If we believe in change, we believe in redemption

Our society is rife with discontent these days. We are easily outraged at gun massacres, and equally outraged when governments attempt to restrict our freedom of choice. We won’t stand for terrorism, but secret surveillance is a non-starter. Every new ideology has to be thrust into the faces of citizens through our school systems regardless of creed.

We end up with the untenable: Everyone should be free until your freedom encroaches on mine, at which point I will do my utmost to cancel you.

The ability to hate and hold grudges hyper-enabled by social media seems endless.

Here is an even more extreme example from Canada as written in the National Post: “Last week, the court issued a unanimous decision, that rules out unconditional life imprisonment in Canada on the grounds that such a thing constitutes “cruel and unusual punishment.” The ruling was issued in order to guarantee that mass mosque murderer Alexandre Bissonnette will one day have the benefit of parole board hearings; he might otherwise experience despair, and we can’t have that.

It’s easy to empathize with the sentiment. Someone who kills others needs to pay the maximum price. There must be a penalty. Every harmful behavior exacts some kind of price. We want them to suffer for the hurt caused. I feel the same way.

But I also believe there is always room for redemption and healing, even in the worst of circumstances. Headlines are made when a mother embraces her son’s killer, when a child welcomes the bully into a home where there is love instead of abuse, when discrimination receives a response of kindness. It doesn’t always work, but it can break the crust of resistance and unlock a person’s desire to change for the better.

Is it right to assume that some people cannot experience remorse; that they can never be redeemed? That they cannot change? I can’t live in that world. I cannot cancel a fellow human because they made a mistake, no matter how heinous, because I’m just as guilty in the multitude of ways I’ve bent the truth, acted without honor, and hurt others with my lack of empathy.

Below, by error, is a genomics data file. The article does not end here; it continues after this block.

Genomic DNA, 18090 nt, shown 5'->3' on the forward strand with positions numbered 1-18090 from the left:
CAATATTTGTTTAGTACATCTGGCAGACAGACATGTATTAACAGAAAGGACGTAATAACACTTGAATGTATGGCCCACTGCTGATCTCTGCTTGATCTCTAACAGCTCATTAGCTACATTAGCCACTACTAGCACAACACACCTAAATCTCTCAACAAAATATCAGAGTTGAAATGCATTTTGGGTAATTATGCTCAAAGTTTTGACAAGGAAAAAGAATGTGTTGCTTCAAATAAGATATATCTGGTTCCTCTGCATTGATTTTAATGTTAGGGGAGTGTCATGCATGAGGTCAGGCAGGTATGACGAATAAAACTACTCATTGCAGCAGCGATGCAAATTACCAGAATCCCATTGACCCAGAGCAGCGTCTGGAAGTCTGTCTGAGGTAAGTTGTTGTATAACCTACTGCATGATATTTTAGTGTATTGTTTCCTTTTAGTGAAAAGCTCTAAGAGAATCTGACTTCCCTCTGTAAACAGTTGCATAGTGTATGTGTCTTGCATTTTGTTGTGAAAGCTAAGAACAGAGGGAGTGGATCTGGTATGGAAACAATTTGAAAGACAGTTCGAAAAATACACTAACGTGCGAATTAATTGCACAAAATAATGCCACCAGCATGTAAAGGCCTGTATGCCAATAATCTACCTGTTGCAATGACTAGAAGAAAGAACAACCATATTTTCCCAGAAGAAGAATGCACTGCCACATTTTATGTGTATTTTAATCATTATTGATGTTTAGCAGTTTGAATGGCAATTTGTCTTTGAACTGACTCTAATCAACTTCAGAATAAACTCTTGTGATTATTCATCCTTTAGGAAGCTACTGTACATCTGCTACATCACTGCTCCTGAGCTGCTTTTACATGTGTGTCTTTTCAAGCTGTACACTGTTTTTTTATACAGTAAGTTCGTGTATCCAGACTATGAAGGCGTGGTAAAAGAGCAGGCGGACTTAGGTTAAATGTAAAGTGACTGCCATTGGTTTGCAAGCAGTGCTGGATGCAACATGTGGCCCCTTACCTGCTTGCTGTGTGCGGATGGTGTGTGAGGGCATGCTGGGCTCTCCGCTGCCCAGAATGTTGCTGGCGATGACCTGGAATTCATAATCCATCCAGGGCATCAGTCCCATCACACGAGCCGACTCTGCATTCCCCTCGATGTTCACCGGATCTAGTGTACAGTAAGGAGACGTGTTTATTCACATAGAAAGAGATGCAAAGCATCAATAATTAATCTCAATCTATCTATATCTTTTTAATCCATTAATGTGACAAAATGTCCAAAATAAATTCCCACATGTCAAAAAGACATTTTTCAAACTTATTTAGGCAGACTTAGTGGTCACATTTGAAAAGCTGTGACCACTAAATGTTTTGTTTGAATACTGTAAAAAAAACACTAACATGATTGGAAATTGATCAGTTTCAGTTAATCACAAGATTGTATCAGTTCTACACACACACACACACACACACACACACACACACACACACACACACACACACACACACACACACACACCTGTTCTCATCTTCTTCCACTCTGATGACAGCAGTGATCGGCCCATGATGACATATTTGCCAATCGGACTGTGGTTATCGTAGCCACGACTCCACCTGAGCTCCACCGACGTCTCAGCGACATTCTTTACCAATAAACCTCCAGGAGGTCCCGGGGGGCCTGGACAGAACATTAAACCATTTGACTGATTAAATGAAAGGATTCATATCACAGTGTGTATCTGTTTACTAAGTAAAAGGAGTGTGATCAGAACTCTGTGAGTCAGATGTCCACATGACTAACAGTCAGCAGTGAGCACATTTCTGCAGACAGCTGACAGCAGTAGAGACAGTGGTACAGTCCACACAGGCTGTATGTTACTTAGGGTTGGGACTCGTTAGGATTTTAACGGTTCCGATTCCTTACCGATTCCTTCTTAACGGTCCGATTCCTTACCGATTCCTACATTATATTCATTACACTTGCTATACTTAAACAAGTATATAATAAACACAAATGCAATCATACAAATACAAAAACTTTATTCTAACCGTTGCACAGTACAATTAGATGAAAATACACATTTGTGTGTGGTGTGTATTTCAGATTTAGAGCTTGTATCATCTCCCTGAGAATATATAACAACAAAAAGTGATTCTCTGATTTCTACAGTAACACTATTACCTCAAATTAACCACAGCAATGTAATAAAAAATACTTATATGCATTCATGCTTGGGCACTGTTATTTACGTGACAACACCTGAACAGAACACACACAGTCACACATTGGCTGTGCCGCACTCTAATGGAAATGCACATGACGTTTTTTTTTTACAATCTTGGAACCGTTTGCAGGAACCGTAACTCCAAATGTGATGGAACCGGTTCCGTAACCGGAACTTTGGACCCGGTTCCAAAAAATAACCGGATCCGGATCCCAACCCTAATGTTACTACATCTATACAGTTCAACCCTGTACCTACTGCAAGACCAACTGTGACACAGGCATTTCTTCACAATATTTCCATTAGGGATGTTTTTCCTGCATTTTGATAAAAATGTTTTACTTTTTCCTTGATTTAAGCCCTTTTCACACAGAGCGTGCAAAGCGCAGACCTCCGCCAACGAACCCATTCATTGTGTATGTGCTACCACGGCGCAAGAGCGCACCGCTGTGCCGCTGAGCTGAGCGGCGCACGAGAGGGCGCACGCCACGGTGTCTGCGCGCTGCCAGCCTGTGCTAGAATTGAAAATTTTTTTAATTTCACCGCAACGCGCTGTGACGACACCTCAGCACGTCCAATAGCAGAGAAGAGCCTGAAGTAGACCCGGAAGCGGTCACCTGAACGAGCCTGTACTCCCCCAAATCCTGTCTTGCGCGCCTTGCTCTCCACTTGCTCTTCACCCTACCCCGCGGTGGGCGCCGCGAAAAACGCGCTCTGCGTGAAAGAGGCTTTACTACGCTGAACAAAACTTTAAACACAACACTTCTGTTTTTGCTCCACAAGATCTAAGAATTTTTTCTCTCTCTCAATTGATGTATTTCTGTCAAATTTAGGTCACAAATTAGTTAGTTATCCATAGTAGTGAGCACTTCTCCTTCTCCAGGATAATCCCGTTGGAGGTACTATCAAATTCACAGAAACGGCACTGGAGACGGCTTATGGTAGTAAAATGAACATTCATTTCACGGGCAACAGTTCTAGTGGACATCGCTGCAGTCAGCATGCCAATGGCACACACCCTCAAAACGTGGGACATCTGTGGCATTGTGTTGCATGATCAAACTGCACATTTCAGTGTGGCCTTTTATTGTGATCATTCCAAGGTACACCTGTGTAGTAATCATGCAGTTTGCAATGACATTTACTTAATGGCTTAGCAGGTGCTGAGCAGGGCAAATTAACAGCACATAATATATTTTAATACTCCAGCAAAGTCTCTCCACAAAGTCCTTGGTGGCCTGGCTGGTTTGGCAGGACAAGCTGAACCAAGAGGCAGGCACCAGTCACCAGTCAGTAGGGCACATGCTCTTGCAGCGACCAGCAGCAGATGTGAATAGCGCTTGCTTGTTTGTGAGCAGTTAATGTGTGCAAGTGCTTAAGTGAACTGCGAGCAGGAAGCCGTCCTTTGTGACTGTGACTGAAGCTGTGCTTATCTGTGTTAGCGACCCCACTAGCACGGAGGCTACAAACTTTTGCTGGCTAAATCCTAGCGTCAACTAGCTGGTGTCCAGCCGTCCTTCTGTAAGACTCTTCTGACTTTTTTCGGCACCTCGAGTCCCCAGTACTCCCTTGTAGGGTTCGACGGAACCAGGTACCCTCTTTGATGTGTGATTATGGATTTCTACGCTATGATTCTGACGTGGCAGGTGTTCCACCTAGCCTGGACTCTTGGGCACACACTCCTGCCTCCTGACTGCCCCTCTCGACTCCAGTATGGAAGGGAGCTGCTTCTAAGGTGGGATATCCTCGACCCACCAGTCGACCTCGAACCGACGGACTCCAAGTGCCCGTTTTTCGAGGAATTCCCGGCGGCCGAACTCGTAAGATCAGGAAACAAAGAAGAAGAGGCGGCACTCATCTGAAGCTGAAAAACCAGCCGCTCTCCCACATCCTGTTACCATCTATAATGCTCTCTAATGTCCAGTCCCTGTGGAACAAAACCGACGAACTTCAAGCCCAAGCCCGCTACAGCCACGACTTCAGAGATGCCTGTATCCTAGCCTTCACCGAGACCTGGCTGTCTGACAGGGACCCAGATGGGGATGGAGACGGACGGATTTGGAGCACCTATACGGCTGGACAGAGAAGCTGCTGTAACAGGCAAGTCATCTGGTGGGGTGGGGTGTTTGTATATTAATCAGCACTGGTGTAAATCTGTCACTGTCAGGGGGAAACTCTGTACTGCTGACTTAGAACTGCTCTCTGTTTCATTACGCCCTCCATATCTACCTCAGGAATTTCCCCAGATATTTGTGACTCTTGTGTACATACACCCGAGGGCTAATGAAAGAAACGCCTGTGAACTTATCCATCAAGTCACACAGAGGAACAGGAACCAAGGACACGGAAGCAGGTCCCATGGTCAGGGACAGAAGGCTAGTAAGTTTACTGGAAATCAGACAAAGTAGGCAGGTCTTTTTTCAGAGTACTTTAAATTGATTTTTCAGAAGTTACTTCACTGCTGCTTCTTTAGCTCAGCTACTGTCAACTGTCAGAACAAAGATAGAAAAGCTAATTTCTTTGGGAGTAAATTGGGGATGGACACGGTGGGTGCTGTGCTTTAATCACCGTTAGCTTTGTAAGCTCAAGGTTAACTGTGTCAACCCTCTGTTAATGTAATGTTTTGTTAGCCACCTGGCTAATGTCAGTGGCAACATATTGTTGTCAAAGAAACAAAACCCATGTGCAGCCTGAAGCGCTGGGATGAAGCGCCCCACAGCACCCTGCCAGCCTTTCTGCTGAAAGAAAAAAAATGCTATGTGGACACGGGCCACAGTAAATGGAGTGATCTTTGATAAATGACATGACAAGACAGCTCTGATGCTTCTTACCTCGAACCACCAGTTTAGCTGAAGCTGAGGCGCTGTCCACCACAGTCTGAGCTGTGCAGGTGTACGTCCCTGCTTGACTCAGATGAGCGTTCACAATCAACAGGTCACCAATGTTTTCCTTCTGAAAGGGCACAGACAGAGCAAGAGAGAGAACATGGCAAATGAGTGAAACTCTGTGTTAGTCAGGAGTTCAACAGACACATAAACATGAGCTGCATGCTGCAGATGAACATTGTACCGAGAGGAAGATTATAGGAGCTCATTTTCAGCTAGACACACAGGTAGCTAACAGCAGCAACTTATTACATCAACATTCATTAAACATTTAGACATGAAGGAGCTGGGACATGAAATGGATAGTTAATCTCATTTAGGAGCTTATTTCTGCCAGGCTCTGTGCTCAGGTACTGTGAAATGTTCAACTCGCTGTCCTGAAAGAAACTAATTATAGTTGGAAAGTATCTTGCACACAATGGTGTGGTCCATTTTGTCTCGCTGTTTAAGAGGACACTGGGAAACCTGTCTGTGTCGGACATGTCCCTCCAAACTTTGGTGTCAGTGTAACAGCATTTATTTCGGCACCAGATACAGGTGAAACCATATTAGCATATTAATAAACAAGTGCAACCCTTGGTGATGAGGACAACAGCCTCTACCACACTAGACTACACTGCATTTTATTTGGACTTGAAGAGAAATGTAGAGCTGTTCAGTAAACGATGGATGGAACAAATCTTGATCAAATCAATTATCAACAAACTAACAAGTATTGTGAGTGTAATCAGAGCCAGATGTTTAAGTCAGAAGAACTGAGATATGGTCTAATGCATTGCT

Change cannot happen without people. Those who work to enact change must have the highest belief in the ability of people to adapt. Many of you have worked with some of the toughest nuts, and successfully cracked them. We use proven approaches to appeal and persuade, knowing that people generally respond.

Returning to the commentary on the court’s decision, the reference to despair is important. Change is rare in the absence of hope. A core part of our work is to create hope, chiefly by demonstrating our belief in the ability of people to adapt. Humans are incredibly resilient, most of all when they see possibilities in their future.

Are there exceptions? Yes. We recognize when someone is not going to be able to adapt. Physical capacity and mental health can put real limits on what a person can achieve. Some have emotional barriers, fear and pride so strong that change in the near term is impossible. But I still believe that given the right circumstances they can excel, adapt, and achieve something greater. Where there is desire, miracles still happen. 

In the spirit of improving ourselves, take a moment to reflect on your beliefs about the nature of humankind. What is fundamental to the success of your work? Is everyone free to change, or are there exceptions? Are there some people that are too easily written off when the going gets tough? Taken to the extreme, how do your assumptions about your stakeholders hold up?

Some people belong in jail forever. They take no steps to change. They are not interested in redemption. And they never will be where there is no hope.

Believing in a person’s ability to change is fundamental to the work that I do and it drives my approach to people. By setting limits on what people can do, are you setting limits on yourself?

Thoughtfully yours,
Jeff Skipper